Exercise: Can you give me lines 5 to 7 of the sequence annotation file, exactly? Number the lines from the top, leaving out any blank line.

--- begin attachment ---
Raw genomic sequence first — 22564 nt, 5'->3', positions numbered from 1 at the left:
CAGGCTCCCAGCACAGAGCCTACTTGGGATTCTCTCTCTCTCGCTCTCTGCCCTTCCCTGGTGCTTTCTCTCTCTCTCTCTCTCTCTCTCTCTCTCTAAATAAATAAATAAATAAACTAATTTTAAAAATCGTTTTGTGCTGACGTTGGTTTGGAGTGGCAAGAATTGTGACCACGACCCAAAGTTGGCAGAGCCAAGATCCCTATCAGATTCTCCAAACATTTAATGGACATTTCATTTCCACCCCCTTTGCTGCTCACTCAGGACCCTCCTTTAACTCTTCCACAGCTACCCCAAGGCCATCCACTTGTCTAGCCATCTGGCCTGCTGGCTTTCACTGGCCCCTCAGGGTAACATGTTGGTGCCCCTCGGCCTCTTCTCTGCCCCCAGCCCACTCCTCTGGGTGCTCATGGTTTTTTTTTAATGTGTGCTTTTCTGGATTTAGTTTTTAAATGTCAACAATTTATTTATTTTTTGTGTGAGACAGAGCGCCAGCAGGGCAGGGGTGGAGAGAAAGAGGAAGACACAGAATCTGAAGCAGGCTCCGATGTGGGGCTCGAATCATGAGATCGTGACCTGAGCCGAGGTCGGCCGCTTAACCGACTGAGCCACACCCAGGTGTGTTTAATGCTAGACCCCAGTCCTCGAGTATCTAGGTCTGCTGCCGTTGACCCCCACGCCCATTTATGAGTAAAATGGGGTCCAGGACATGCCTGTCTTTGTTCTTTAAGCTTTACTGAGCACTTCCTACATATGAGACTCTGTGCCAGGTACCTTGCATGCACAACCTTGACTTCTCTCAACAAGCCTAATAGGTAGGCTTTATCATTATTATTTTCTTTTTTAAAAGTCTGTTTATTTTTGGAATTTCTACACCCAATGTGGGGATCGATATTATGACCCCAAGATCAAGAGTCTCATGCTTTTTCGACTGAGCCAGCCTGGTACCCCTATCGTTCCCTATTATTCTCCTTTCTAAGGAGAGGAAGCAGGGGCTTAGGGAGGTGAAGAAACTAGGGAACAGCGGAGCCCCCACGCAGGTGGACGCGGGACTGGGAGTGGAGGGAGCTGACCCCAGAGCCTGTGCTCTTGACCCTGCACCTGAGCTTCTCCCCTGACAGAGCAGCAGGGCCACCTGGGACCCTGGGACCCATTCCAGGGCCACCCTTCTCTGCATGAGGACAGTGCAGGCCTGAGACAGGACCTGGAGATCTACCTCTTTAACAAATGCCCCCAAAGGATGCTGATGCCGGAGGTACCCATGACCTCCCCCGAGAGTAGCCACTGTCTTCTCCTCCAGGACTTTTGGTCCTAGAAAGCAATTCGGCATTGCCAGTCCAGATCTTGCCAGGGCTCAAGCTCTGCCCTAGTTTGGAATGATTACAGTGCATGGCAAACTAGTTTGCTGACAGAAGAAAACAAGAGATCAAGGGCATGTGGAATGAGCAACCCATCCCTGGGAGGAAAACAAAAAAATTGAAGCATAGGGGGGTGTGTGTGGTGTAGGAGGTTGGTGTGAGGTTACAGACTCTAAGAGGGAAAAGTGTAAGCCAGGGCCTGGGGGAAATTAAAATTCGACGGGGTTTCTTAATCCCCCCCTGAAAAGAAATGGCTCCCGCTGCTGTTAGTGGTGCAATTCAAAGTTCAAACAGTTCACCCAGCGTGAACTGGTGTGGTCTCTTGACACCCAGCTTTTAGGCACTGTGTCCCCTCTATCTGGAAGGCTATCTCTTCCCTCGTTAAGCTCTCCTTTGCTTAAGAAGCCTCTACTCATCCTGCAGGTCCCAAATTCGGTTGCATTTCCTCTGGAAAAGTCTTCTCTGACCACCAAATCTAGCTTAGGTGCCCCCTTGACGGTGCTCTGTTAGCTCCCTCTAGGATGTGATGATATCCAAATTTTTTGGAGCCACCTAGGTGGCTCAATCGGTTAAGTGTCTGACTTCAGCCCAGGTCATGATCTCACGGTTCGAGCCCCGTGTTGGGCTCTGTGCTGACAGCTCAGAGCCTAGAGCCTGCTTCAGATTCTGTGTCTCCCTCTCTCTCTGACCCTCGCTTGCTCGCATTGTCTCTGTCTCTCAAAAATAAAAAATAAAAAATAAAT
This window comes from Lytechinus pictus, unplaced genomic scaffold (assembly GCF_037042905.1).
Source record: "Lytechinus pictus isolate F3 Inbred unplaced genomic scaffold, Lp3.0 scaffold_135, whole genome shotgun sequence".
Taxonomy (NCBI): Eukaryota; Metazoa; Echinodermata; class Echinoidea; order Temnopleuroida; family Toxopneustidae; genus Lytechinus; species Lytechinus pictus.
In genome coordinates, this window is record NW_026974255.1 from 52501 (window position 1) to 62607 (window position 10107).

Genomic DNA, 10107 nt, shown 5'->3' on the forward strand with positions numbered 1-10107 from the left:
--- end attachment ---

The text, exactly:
Taxonomy (NCBI): Eukaryota; Metazoa; Echinodermata; class Echinoidea; order Temnopleuroida; family Toxopneustidae; genus Lytechinus; species Lytechinus pictus.
In genome coordinates, this window is record NW_026974255.1 from 52501 (window position 1) to 62607 (window position 10107).

Genomic DNA, 10107 nt, shown 5'->3' on the forward strand with positions numbered 1-10107 from the left: